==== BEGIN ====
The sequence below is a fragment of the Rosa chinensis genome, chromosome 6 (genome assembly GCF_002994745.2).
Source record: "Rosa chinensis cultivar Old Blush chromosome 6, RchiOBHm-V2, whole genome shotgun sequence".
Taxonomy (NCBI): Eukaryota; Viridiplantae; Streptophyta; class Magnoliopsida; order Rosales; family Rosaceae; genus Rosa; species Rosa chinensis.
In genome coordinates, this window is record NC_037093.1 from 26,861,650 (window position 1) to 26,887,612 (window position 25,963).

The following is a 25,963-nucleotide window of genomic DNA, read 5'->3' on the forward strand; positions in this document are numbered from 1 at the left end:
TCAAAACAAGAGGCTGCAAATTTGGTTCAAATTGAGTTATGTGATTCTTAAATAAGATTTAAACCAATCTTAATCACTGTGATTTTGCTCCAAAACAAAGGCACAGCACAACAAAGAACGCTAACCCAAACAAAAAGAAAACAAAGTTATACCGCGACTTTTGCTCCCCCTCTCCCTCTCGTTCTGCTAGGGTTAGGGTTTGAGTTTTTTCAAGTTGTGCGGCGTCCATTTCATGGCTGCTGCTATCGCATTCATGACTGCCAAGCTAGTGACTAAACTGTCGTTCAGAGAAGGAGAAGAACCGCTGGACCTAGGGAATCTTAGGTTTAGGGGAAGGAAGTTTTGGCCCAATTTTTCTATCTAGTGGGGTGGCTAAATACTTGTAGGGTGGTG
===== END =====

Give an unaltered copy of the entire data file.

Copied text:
The sequence below is a fragment of the Rosa chinensis genome, chromosome 6 (genome assembly GCF_002994745.2).
Source record: "Rosa chinensis cultivar Old Blush chromosome 6, RchiOBHm-V2, whole genome shotgun sequence".
Taxonomy (NCBI): Eukaryota; Viridiplantae; Streptophyta; class Magnoliopsida; order Rosales; family Rosaceae; genus Rosa; species Rosa chinensis.
In genome coordinates, this window is record NC_037093.1 from 26,861,650 (window position 1) to 26,887,612 (window position 25,963).

The following is a 25,963-nucleotide window of genomic DNA, read 5'->3' on the forward strand; positions in this document are numbered from 1 at the left end:
TCAAAACAAGAGGCTGCAAATTTGGTTCAAATTGAGTTATGTGATTCTTAAATAAGATTTAAACCAATCTTAATCACTGTGATTTTGCTCCAAAACAAAGGCACAGCACAACAAAGAACGCTAACCCAAACAAAAAGAAAACAAAGTTATACCGCGACTTTTGCTCCCCCTCTCCCTCTCGTTCTGCTAGGGTTAGGGTTTGAGTTTTTTCAAGTTGTGCGGCGTCCATTTCATGGCTGCTGCTATCGCATTCATGACTGCCAAGCTAGTGACTAAACTGTCGTTCAGAGAAGGAGAAGAACCGCTGGACCTAGGGAATCTTAGGTTTAGGGGAAGGAAGTTTTGGCCCAATTTTTCTATCTAGTGGGGTGGCTAAATACTTGTAGGGTGGTG